What is infant respiratory distress syndrome?
Infant respiratory distress syndrome is a breathing disorder that is present at birth. Infant respiratory distress syndrome was previously known as hyaline membrane disease.
The disease is caused by a lack of lung surfactant, a chemical that normally appears in mature lungs. Surfactant keeps the air sacs from collapsing and allows them to inflate with air more easily. Normally, in the last months of pregnancy, cells in the alveoli produce a substance called surfactant, which keep the surface tension inside the alveoli low so that the sacs can expand at the moment of birth, and the infant can breathe normally. Surfactant is produced starting at about 34 weeks of pregnancy and, by the time the fetal lungs mature at 37 weeks, a normal amount is present.
In respiratory distress syndrome, the air sacs collapse and prevent the child from breathing properly. Symptoms usually appear shortly after birth and become progressively more severe. If an infant is born prematurely, enough surfactant might not have formed in the alveoli causing the lungs to collapse and making it very difficult for the baby to get enough air (and the oxygen it contains). Sometimes a layer of fibrous tissue called a hyaline membrane forms in the air sacs, making it even harder for oxygen to get through to the blood vessels. RDS in newborn infants used to be called hyaline membrane disease.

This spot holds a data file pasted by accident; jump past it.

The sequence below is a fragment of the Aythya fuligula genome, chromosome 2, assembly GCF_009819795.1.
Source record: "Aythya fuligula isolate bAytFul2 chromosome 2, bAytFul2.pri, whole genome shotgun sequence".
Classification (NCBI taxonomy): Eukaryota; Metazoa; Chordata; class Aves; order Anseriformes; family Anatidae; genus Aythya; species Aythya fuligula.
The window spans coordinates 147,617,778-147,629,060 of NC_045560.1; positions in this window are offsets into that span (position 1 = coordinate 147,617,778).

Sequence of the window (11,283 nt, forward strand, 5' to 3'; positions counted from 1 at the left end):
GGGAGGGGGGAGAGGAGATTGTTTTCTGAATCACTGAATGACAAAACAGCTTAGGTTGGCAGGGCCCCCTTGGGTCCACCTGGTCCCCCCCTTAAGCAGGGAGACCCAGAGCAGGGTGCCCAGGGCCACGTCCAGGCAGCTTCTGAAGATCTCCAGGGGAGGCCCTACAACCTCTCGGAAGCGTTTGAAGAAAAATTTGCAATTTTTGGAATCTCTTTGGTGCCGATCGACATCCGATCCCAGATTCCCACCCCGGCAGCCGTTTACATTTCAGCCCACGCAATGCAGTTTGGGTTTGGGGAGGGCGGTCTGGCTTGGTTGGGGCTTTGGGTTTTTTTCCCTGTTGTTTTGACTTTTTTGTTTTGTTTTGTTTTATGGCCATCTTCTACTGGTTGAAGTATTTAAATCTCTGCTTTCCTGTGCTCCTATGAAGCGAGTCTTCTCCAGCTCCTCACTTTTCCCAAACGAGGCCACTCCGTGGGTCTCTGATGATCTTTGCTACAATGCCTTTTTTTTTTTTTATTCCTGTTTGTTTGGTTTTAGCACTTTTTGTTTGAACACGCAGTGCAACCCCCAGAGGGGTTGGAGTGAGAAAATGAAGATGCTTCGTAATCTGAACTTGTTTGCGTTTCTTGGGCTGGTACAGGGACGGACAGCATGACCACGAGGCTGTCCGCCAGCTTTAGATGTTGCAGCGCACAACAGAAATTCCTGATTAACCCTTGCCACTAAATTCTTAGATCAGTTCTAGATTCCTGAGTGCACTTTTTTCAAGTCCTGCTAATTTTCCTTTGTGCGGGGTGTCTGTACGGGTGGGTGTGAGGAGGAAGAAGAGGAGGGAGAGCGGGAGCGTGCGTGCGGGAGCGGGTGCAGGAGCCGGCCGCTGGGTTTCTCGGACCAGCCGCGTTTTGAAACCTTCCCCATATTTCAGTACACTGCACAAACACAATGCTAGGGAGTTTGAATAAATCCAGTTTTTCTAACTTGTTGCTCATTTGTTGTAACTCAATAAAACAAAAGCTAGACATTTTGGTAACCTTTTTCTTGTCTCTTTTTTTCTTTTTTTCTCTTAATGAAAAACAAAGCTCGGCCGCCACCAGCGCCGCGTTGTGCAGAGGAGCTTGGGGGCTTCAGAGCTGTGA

Infant respiratory distress syndrome almost always occurs in newborns born before 37 weeks of gestation. The more premature the baby is, the greater is the chance of developing RDS. RDS is more likely to occur in newborns of diabetic mothers. Respiratory distress syndrome affects 10% of all premature infants and only rarely affects those born at full-term.